Recently I met with a class of sixth graders who were spending a month interviewing different religious leaders. I was the Christian representative. The thoughtful questions began with broad inquisitions:

  • What do Christians believe?
  • What if someone doesn’t believe the same things as you?
  • Do you know people of other faiths?

Then a curious soul raised her hand and asked, “What does a pastor even do when church isn’t happening?” And then came the bold statement from the back of the room, “I didn’t know girls could be pastors.”

I was so grateful for his honesty because I’ve learned that it’s a sentiment that’s usually present when it comes to women in leadership even if it remains unspoken. That statement could’ve been made had they been interviewing lawyers, doctors, scientists, you name it. “I didn’t know girls could be _______.”

His comment was the beginning of a rich conversation and I got to share that in the Christian tradition, the leadership of women is nothing new. The Bible is filled with stories of fierce females. In fact, the very best news for us Christians came through women. The Easter story, the central story of the Christian faith, only happens with the testimony of women. Jesus appears first to women after He’s raised from the dead. It is the women who run to share the good news of the resurrection with the disciples. And, the best part about the women ushering in the news of Easter is that it wasn’t a plot twist in Jesus’s ministry. It was simply a continuation of what he’d done throughout his whole ministry, because Jesus went out of his way to empower women and to lift up their testimonies.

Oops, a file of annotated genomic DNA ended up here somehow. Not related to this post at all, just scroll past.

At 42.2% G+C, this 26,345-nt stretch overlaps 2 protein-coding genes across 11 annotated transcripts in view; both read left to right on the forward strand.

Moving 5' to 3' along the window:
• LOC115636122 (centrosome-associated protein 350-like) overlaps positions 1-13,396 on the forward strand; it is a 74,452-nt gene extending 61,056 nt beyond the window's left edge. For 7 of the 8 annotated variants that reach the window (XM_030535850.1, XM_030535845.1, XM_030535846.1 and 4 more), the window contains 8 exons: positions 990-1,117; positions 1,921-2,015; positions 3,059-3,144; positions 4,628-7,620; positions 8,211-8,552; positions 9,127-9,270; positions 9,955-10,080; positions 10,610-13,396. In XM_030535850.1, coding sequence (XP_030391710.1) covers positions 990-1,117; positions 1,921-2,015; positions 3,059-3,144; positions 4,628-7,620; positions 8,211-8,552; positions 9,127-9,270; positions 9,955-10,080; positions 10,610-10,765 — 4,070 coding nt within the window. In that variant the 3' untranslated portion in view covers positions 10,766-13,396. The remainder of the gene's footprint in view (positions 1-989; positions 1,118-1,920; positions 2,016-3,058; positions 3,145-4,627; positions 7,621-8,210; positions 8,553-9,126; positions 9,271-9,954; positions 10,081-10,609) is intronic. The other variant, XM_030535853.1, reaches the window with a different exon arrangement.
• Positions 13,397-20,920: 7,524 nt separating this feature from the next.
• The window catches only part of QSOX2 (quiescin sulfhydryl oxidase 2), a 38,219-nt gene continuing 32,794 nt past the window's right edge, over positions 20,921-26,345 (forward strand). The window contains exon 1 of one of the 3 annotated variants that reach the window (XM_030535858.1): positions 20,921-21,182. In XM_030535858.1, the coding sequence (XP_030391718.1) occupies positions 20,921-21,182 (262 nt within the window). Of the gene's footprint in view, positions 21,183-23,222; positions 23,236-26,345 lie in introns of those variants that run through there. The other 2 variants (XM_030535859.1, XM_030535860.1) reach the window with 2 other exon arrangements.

The Bible gives plenty of examples of believing women, following their lead, and breaking boundaries of gender roles. What if we followed the example set on that first Easter long ago and looked to the women in our midst? As you read of the fierce females in our neighborhood, what good news is being revealed to our community through them? What changes are being ushered in because of their leadership? And how are we elevating their voices?

If we follow that example, then I trust it won’t be too much longer before our children know a world where the leadership and testimony of women is trusted because it’s commonplace. After all, it’s nothing new. Fierce females have always been in the picture.